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'Any willing provider' law needed.

IN 1995 THE ARKANSAS Legislature passed an "any willing provider" law to protect consumers and businesses from the economic pitfalls and anti-competitive issues that would result from exclusionary alliances in managed care health plans. Any willing provider laws enable a hospital or physician to join these plans if they are willing to accept the terms and reimbursement rates already in place. Unfortunately, the law was blocked by a federal appeals court ruling in 1998 and has never been enforced.

The result is precisely what lawmakers feared. We now live in an area where one managed care provider, Arkansas Blue Cross and Blue Shield, controls as much as 70 percent of the market and excludes hospitals and physicians not affiliated with their partner-of-choice, Baptist Health. As a result, many consumers and employers, along with large numbers of excluded physicians and hospitals, all suffer.

Now, Arkansas Blue Cross and Blue Shield has filed a lawsuit in federal district court to continue to block this law. They contend that the U.S. Supreme Court decision on Kentucky's any willing provider law doesn't apply to Arkansas.

The Blue Cross position states that "any willing provider" legislation is contrary to open competition and freedom to contract. Whose competition and whose freedom? In fact, Blue Cross' position is totally anti-competitive for all parties.

For instance, Southwest Regional Medical Center has been willing to accept Blue Cross' pay scale for years. In some cases, we're willing to accept less than Blue Cross currently pays other hospitals for the same services. But Blue Cross has never allowed their members access here, even when it would mean greater convenience, more personal care and cost savings. Our hospital has made significant capital improvements in the past four years, which means we have some of the newest and most advanced diagnostic equipment available. Yet, most Blue Cross plans exclude, or penalize, their customers from accessing it.

Also consider that the nationally respected Center for Studying Health System Change (HSC) has repeatedly expressed serious concern about health care costs in central Arkansas. We're one of 12 communities across the country tracked intensively by HSC researchers. Their latest report notes that rapidly rising health insurance costs--double-digit premium increases the past two years--are prompting employers to shift more costs to workers, with larger premiums, higher deductibles and co-payments. Employees, as a result, are finding coverage to be increasingly difficult to afford.

HSC's Alwyn Cassil noted in this publication that, "The diagnosis for Little Rock's health care market isn't good. With Arkansas Blue Cross and the Baptist Health System being the dominant insurance and hospital system in Little Rock, it's difficult for other competitors to get a toehold." The situation is grave enough that the Federal Trade Commission and Department of Justice are investigating our market in their Hearings on Health Care and Competition Law.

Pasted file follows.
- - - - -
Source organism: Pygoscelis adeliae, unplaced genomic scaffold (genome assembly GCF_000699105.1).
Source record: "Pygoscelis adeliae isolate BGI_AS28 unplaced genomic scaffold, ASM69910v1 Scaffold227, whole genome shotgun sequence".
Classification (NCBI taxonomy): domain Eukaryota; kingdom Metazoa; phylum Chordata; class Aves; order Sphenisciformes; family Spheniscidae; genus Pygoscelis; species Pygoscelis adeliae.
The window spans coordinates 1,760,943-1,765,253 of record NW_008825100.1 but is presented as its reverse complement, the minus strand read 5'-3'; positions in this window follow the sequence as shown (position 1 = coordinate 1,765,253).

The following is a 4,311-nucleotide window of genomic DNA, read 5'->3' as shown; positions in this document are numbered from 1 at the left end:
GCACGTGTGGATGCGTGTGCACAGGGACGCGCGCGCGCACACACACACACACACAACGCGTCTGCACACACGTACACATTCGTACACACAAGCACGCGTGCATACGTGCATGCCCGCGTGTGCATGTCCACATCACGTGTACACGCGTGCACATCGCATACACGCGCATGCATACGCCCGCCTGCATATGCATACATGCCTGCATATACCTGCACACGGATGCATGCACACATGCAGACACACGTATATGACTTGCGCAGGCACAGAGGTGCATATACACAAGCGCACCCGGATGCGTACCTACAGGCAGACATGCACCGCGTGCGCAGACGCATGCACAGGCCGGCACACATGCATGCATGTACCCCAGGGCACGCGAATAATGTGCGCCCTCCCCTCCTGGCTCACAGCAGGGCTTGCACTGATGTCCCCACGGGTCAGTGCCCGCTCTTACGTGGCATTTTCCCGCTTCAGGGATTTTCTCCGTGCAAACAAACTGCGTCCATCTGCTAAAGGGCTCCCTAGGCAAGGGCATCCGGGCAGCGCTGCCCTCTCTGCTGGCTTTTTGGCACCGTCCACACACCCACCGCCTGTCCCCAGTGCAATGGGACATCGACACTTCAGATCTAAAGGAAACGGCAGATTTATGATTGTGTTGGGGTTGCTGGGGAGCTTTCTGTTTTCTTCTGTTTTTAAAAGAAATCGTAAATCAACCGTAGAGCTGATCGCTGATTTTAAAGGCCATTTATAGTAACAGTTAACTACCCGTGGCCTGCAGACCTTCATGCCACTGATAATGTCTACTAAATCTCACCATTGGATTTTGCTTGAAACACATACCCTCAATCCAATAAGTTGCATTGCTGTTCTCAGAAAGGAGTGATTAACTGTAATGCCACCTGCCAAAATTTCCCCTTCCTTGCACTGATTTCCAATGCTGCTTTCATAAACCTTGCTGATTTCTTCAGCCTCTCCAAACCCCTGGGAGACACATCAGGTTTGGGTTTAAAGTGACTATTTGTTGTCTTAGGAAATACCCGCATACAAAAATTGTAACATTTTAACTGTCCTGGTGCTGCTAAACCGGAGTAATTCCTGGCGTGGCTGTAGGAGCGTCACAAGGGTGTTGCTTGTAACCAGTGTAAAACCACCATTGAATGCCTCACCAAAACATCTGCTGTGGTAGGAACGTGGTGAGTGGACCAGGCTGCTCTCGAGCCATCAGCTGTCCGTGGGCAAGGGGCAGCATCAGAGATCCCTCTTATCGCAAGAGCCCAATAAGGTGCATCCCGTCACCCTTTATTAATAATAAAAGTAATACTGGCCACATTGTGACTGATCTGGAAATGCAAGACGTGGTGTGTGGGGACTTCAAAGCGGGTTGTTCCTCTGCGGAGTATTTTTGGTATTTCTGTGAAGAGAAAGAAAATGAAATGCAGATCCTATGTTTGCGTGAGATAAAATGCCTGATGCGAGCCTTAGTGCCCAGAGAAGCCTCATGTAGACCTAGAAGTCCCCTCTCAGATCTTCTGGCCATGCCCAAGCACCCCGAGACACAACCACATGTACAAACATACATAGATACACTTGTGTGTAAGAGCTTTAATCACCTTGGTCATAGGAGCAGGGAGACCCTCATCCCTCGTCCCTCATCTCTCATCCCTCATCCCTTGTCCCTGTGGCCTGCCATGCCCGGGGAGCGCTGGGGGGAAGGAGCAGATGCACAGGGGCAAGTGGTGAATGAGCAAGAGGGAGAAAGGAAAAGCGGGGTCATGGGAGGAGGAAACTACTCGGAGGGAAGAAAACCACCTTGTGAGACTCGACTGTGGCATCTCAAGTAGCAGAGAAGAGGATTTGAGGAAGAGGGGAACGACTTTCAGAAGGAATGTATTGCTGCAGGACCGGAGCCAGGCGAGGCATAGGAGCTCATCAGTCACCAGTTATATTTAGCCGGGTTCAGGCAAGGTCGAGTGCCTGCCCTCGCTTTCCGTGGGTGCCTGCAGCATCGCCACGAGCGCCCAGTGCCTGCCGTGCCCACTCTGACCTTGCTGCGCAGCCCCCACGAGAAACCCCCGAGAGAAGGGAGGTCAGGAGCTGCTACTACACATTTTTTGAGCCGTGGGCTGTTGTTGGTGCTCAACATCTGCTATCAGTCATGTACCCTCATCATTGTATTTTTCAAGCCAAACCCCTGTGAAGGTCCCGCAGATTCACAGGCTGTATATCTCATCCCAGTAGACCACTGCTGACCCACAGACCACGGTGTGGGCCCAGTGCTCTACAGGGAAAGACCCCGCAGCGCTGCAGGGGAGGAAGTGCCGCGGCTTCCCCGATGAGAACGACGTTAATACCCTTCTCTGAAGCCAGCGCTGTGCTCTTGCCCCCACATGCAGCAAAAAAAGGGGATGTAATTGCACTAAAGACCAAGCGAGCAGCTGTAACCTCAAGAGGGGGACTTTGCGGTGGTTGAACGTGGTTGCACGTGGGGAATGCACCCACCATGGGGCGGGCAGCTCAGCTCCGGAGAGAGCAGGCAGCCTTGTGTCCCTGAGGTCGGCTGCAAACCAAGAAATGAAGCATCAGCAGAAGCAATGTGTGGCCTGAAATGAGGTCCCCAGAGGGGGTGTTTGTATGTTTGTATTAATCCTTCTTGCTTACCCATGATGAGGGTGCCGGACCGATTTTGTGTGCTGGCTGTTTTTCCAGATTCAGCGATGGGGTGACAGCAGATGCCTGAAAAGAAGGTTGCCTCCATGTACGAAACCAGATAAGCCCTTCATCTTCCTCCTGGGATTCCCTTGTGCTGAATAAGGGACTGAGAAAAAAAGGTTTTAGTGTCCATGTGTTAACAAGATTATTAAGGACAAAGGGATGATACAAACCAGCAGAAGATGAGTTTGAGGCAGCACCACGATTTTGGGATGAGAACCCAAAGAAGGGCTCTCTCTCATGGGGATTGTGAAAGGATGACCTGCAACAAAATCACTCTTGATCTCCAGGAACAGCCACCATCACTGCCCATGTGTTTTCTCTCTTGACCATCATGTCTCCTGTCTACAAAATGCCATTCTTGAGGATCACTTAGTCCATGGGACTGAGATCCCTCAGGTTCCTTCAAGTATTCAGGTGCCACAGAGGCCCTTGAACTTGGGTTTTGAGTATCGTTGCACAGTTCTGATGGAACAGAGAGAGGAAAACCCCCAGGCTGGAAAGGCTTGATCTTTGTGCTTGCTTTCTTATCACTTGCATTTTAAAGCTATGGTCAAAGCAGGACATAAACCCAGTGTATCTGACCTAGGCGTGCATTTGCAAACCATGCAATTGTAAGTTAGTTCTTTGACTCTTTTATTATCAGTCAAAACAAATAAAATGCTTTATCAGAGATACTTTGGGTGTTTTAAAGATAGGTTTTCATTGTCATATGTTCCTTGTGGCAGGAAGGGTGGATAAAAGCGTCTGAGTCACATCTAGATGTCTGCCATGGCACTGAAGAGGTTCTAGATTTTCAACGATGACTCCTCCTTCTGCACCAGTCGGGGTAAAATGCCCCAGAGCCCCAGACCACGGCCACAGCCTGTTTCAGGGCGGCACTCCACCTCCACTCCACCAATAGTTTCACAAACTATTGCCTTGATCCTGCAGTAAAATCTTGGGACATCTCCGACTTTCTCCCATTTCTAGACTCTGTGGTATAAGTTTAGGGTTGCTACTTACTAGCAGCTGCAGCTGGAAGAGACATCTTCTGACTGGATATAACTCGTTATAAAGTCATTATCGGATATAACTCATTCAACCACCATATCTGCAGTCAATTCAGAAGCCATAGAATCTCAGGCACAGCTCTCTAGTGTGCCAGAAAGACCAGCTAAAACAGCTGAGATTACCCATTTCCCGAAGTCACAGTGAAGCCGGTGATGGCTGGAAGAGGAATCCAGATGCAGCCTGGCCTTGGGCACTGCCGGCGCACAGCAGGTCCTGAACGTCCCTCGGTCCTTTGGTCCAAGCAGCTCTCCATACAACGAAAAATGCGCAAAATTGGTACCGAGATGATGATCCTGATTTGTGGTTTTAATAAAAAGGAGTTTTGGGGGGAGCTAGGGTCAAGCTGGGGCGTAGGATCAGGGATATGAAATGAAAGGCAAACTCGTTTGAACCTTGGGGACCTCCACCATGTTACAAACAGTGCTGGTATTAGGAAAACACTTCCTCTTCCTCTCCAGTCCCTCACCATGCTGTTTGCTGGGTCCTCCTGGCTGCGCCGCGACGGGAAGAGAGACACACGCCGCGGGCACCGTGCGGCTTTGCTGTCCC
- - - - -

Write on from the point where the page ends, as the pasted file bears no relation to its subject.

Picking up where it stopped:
The solution is competition, but Blue Cross doesn't want competition. Similarly, they don't want their exclusive partner, Baptist Health, to face competition. Why? Perhaps because, while premiums are rising, they may not be rising as rapidly as Blue Cross' profits, which exceeded $50 million, pre-tax, in 2001.

How will competition help? Employers will know the insurance rates they pay will be set in a free and open market. Physicians will have the freedom to treat patients at the hospital that best meets the needs of those patients. They'll also be able to provide better care to patients because of freedoms in scheduling as a result of competition. Consumers will have more freedom to choose their physician and where they receive treatment.

Employers, who pay a great deal of overall healthcare costs through insurance premiums, deserve a competitive marketplace. Taxpayers in Arkansas deserve to know that when tax dollars are paying for health plan coverage of state employees, the plan has received competitive bids. (The state requires competitive bids before purchasing pencils and envelopes, but not when purchasing an MRI or knee replacement surgery through Blue Cross). And if they're willing to accept the same payment as those included in a health plan, the physicians and hospitals of Arkansas deserve the right to compete for patients.

In short, Arkansans deserve the any willing provider law.

Randy Cason has been CEO of Southwest Regional Medical Center in Little Rock since 1999. Health Management Associates operates it and other hospitals throughout the South.
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Title Annotation:exclusionary alliances in managed care health plans; Commentary
Author:Cason, Randy
Publication:Arkansas Business
Geographic Code:1U7AR
Date:Sep 8, 2003
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